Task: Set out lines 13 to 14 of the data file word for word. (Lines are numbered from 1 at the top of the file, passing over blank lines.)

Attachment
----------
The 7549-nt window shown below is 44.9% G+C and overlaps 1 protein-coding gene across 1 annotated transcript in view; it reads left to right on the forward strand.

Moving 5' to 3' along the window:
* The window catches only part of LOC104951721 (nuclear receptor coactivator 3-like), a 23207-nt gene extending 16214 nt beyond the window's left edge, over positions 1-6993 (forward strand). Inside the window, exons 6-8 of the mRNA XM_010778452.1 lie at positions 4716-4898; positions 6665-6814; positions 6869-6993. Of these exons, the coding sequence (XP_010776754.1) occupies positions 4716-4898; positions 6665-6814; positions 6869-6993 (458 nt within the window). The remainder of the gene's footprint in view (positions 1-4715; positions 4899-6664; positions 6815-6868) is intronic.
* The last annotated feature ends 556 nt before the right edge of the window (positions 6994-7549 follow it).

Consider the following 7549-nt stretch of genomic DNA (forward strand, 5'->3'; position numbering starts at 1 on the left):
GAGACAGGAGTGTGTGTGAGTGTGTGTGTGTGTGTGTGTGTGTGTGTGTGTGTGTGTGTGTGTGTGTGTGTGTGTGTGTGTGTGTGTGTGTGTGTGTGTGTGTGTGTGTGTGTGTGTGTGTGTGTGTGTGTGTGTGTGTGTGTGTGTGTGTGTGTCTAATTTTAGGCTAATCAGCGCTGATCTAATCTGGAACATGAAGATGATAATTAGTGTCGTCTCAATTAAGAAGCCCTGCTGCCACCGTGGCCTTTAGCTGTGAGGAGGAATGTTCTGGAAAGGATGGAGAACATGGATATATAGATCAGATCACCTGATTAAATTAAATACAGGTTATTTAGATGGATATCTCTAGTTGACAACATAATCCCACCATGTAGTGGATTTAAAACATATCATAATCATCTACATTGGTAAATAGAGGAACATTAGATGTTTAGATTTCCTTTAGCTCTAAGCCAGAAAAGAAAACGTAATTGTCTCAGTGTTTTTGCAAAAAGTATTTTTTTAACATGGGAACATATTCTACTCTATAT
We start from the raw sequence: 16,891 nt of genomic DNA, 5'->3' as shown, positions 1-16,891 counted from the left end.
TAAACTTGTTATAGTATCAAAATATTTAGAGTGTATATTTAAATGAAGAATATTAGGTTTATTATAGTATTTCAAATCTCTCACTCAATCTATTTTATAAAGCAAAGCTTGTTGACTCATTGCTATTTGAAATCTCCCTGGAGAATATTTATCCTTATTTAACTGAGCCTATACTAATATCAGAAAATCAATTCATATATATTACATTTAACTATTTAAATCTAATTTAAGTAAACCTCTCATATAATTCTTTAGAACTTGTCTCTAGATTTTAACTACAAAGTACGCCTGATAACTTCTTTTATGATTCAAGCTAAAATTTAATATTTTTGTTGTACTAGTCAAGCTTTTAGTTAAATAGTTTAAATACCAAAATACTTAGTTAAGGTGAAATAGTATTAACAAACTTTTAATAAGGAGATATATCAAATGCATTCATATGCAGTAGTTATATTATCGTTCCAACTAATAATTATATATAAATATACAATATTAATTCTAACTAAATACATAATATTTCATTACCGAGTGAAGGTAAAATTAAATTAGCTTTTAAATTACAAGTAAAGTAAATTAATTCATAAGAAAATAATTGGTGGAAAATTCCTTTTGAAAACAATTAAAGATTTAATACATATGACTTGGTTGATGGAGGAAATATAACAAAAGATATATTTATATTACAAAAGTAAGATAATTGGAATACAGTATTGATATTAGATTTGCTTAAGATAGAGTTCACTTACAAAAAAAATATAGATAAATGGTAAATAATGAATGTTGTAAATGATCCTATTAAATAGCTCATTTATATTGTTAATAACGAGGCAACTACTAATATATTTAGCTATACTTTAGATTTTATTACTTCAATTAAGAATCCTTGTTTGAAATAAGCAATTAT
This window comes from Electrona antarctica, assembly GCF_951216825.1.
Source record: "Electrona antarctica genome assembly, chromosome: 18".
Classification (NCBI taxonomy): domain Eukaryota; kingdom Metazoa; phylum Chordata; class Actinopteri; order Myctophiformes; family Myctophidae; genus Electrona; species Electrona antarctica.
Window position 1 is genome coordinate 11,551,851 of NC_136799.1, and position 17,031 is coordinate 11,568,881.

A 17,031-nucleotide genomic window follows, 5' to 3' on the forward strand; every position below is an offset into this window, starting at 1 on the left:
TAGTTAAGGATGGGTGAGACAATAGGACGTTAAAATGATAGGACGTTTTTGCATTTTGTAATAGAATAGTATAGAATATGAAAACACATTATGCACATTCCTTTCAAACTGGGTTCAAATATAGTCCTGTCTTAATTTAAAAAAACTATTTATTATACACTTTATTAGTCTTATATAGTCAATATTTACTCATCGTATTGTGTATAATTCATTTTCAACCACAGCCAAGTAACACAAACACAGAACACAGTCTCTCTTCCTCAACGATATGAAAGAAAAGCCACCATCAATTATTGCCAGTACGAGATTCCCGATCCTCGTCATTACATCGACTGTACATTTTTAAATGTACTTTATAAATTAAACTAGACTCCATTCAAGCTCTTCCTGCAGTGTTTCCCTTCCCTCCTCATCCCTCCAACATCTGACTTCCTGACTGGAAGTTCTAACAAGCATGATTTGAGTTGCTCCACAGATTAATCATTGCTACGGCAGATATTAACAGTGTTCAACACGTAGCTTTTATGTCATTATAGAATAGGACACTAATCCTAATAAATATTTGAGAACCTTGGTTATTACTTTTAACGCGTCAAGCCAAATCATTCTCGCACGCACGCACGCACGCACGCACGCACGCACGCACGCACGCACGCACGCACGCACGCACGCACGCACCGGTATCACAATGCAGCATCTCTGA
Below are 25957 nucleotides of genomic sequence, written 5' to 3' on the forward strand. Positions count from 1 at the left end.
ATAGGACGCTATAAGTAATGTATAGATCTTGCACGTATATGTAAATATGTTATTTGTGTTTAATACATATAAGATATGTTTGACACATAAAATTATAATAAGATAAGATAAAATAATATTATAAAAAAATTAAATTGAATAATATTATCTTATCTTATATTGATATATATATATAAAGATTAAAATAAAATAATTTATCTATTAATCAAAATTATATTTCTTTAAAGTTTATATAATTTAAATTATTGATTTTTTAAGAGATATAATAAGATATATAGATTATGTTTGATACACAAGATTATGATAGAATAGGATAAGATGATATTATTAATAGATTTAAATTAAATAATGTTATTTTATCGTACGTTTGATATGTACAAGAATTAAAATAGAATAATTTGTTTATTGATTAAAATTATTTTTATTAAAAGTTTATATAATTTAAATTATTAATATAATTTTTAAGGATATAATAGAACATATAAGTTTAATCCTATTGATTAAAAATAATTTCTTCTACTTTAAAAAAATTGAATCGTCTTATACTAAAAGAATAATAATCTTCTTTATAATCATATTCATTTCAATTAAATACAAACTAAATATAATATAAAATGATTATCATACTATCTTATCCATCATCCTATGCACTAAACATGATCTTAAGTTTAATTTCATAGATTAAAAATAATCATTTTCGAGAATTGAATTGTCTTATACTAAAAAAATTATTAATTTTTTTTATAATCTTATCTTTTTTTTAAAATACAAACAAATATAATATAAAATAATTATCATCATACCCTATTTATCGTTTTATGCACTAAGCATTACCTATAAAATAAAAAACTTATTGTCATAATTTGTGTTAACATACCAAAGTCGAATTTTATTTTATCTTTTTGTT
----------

A 17,031-nucleotide genomic window follows, 5' to 3' on the forward strand; every position below is an offset into this window, starting at 1 on the left:
TAGTTAAGGATGGGTGAGACAATAGGACGTTAAAATGATAGGACGTTTTTGCATTTTGTAATAGAATAGTATAGAATATGAAAACACATTATGCACATTCCTTTCAAACTGGGTTCAAATATAGTCCTGTCTTAATTTAAAAAAACTATTTATTATACACTTTATTAGTCTTATATAGTCAATATTTACTCATCGTATTGTGTATAATTCATTTTCAACCACAGCCAAGTAACACAAACACAGAACACAGTCTCTCTTCCTCAACGATATGAAAGAAAAGCCACCATCAATTATTGCCAGTACGAGATTCCCGATCCTCGTCATTACATCGACTGTACATTTTTAAATGTACTTTATAAATTAAACTAGACTCCATTCAAGCTCTTCCTGCAGTGTTTCCCTTCCCTCCTCATCCCTCCAACATCTGACTTCCTGACTGGAAGTTCTAACAAGCATGATTTGAGTTGCTCCACAGATTAATCATTGCTACGGCAGATATTAACAGTGTTCAACACGTAGCTTTTATGTCATTATAGAATAGGACACTAATCCTAATAAATATTTGAGAACCTTGGTTATTACTTTTAACGCGTCAAGCCAAATCATTCTCGCACGCACGCACGCACGCACGCACGCACGCACGCACGCACGCACGCACGCACGCACGCACGCACGCACCGGTATCACAATGCAGCATCTCTGA